Now that the Christmas festivities are upon us and we are getting ready for the festivities, it is important to be aware that Christmas can be a dangerous time for our pets.
The top 5 reasons pets visit a Vets on Christmas Day:
- Gastritis / Enteritis
- Foreign body ingestion
- Soft tissue trauma
- Lacerations or bite wounds
- Chocolate poisoning
It is very appealing to give the dog the remains of Christmas lunch but just remember that turkey and chicken bones can and do kill dogs. When bones are cooked they become very brittle and when the dog chews them they fragment into needle spiky pieces. These pieces can become stuck in the stomach or intestines and can pierce the bowel, which is life threatening. Uncooked bones can have the same effect as cooked bones so it is best to avoid bones all together. If the bowel becomes perforated the insides of the abdomen become infected. A surgical procedure is the only way to remove bones from the intestinal tract. In addition, Christmas meals often produce a lot of fatty left over’s and the family pet often ends up being given these. Excessively fatty foods can cause pancreatitis which is very painful and requires intensive care for the animals’ intestinal system to get back to normal.
For those of you who have floral arrangements and plants and you have a cat; remember that all Lilies are toxic to cats and the pollen can easily get on their coats if they brush past an arrangement. Similarly, poinsettias are also a common addition to the home at Christmas; they are also toxic to your pet if ingested.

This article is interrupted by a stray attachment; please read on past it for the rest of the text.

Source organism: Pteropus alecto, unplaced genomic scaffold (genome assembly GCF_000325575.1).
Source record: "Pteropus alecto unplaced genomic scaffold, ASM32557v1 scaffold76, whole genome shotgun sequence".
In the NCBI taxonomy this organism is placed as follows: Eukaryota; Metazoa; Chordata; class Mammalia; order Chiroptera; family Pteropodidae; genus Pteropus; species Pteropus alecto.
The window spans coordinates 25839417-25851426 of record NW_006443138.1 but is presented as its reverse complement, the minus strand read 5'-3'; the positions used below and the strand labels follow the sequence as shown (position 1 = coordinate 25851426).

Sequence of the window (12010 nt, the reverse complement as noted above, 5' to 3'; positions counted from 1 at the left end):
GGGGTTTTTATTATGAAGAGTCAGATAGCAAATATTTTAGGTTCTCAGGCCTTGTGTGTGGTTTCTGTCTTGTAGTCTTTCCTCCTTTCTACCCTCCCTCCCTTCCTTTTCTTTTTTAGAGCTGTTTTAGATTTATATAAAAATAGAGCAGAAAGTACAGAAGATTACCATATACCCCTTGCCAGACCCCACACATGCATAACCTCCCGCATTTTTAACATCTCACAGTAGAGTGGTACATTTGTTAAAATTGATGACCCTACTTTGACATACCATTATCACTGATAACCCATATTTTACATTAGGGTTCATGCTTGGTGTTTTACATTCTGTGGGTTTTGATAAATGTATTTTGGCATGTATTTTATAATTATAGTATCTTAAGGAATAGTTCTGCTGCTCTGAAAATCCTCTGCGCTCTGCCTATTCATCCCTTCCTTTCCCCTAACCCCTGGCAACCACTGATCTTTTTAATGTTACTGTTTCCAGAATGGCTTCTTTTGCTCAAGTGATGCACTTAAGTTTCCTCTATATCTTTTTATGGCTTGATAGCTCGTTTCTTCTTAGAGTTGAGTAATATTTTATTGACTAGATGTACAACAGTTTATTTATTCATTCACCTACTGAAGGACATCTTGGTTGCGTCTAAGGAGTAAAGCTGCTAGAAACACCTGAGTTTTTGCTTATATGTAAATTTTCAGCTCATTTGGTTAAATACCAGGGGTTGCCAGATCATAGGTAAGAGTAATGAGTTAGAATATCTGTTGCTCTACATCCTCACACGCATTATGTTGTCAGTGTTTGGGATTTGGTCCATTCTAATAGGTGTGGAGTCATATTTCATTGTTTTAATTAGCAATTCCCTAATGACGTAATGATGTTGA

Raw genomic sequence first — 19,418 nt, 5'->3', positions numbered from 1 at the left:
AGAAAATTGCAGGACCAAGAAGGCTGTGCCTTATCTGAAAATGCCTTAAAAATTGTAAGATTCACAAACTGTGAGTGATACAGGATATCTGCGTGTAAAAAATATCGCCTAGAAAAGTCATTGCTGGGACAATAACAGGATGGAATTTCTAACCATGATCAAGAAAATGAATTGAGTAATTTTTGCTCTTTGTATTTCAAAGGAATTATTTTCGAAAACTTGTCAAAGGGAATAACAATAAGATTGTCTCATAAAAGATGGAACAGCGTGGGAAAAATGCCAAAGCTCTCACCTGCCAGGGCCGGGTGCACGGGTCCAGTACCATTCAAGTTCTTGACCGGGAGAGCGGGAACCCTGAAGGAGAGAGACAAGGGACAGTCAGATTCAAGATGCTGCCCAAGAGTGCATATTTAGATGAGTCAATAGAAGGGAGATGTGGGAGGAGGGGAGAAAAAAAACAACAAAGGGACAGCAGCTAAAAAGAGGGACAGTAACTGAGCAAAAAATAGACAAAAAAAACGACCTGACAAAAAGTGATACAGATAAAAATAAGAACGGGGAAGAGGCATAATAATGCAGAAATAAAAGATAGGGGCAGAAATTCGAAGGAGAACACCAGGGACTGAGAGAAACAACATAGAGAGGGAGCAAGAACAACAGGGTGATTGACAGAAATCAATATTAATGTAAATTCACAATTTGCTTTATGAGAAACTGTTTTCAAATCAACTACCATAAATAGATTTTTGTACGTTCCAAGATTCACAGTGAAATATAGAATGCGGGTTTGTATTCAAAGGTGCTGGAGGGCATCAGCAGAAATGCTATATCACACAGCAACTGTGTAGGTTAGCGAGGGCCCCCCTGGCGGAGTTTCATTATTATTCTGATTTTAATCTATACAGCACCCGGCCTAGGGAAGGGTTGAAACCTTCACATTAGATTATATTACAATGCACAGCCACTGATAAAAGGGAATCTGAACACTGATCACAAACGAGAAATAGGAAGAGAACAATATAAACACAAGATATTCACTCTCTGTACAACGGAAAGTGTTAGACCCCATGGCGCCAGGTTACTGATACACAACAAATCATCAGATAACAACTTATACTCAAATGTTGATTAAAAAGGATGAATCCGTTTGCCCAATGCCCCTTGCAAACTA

For those tempted to style their pet with a decorative ribbon beware that this could become a choking hazard. Generally, it’s best to quickly discard ribbons and bows wrapped around holiday gifts so that your pets won’t be tempted to chew or swallow them.
Twinkling and dangling holiday lights may be another source of danger to your curious pets. Got a pet that likes to chew? Electrical shock may occur when a pet chews down on an electrical cord, causing tongue scratches and possible death.
If you have candles on display, place them in a hard to reach spot so that your pets can not access them. Not only can pets seriously burn themselves, but knocking over candles creates a fire hazard and may leave a trail of hot wax that will easily burn the pads of paws and skin.
Many hang chocolate treats on the tree or wrap presents containing chocolate and place them underneath the tree. Chocolate is poisonous to dogs and cats it contains a substance called theobromine. Dark chocolate is the worst as it contains a greater concentration of theobromine. Dogs especially are attracted to the smell of chocolate treats. It is important not to leave any chocolate treats in reach of pets.
Christmas trees are more dangerous to pets than fake plastic ones. Pine needles can puncture internal organs if eaten; they are also toxic to pets. Cats love to play with string and tinsel making these more attractive as they sparkle. Tinsel can get stuck in the digestive tract if ingested causing serious problems for your pet and often requiring an operation to remove it.
Some pets love the attention of guests; others find strangers in their house nerve-racking. Christmas is often a busy time with visitors coming & going. Be mindful of your pets feelings & give the option of somewhere quiet to escape; this is particularly important if your friends & relatives have young children.
Christmas is a time of year to celebrate and be with family, the last thing anyone would want is to be stuck in a Vet Clinic on Christmas day. Taking safety measures with pets during these festive period can help ensure that you and your family will enjoy a happy and healthy holiday season!
Have a very Merry Christmas and all the best in the New Year!